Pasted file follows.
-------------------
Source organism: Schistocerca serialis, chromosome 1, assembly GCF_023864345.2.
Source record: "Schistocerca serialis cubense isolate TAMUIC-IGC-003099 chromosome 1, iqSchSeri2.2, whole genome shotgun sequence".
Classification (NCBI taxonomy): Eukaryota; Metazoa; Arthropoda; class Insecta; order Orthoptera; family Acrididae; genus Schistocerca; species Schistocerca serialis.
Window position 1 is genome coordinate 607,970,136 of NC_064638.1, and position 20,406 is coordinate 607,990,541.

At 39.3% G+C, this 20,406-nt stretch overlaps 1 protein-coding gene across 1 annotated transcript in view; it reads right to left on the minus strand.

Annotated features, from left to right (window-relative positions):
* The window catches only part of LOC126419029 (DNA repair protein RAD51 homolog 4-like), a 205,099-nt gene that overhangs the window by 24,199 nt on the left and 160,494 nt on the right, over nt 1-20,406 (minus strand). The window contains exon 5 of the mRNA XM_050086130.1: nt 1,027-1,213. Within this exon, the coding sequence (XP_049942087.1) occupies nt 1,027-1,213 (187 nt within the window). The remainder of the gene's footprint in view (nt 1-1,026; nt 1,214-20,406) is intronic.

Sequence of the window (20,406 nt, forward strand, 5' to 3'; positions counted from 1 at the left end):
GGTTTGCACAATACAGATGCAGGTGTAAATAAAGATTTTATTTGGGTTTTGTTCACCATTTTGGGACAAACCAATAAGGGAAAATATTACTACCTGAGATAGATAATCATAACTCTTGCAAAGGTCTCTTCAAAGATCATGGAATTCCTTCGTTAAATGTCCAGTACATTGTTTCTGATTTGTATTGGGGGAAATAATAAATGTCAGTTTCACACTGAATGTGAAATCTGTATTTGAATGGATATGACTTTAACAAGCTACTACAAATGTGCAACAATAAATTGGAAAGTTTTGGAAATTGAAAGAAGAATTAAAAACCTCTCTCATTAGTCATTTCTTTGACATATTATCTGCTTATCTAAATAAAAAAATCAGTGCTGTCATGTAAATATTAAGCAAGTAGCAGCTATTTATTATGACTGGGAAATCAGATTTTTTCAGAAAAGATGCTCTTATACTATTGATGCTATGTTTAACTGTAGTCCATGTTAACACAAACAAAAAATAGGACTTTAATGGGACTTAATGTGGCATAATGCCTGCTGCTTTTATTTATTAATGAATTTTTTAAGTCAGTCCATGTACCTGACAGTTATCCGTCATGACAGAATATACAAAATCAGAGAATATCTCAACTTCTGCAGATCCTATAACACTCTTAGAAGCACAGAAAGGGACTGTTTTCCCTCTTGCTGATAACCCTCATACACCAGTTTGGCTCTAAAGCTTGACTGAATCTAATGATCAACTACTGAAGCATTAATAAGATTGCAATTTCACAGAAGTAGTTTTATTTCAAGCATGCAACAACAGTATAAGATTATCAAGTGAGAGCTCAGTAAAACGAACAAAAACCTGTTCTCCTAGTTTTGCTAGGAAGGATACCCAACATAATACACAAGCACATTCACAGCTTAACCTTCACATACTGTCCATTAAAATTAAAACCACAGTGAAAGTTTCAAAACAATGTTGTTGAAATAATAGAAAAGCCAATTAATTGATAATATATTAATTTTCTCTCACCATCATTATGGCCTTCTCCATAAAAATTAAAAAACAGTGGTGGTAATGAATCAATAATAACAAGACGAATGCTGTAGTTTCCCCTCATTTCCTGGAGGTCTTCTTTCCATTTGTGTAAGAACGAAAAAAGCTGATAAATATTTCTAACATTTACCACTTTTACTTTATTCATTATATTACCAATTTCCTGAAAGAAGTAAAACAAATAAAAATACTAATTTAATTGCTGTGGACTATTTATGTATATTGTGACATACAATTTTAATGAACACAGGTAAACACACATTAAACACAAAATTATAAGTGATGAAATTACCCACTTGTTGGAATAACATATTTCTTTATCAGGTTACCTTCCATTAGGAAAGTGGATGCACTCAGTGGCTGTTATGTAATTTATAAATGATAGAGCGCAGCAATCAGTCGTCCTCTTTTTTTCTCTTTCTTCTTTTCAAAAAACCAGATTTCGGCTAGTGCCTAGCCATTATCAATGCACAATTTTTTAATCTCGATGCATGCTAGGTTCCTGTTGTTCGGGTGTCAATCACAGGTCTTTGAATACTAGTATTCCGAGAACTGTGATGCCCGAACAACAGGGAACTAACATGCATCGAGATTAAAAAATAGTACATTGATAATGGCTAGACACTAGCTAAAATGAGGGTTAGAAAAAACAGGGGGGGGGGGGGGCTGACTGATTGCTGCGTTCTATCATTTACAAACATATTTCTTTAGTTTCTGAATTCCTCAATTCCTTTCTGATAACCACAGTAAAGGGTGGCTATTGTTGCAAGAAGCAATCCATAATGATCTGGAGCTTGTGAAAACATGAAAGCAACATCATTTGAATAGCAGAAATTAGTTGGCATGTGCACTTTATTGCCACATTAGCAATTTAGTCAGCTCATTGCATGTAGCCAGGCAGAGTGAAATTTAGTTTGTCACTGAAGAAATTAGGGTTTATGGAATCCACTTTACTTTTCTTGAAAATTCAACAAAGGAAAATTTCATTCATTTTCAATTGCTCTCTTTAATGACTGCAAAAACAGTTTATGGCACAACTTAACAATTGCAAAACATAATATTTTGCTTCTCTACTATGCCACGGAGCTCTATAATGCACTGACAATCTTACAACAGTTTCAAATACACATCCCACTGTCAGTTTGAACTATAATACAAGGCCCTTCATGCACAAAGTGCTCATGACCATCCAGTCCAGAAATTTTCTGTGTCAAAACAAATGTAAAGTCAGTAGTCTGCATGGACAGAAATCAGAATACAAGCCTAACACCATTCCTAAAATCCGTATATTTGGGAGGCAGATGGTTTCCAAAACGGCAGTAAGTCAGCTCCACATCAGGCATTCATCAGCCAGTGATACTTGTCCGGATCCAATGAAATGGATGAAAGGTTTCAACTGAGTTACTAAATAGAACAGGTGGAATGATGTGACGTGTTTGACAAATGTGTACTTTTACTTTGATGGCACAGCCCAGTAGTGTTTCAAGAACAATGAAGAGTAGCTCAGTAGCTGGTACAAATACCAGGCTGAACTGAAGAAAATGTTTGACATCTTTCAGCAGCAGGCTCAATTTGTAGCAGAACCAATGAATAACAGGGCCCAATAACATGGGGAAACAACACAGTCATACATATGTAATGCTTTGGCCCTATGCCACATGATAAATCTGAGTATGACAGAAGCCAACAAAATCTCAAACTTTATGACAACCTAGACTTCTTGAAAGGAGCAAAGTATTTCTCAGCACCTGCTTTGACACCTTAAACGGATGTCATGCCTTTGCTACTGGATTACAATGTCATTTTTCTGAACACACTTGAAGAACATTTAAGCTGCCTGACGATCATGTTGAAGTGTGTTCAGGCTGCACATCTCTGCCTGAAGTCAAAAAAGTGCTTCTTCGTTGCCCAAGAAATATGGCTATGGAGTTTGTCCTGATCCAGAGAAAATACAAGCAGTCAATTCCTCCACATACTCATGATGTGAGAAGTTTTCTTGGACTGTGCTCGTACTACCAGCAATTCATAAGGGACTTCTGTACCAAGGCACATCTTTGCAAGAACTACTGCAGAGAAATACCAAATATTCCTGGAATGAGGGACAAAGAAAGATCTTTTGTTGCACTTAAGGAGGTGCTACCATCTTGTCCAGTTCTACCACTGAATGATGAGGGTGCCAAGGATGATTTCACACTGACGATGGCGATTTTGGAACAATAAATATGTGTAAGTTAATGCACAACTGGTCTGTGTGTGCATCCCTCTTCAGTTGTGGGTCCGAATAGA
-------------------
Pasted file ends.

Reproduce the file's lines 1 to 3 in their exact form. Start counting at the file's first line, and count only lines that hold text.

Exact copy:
Source organism: Schistocerca serialis, chromosome 1, assembly GCF_023864345.2.
Source record: "Schistocerca serialis cubense isolate TAMUIC-IGC-003099 chromosome 1, iqSchSeri2.2, whole genome shotgun sequence".
Classification (NCBI taxonomy): Eukaryota; Metazoa; Arthropoda; class Insecta; order Orthoptera; family Acrididae; genus Schistocerca; species Schistocerca serialis.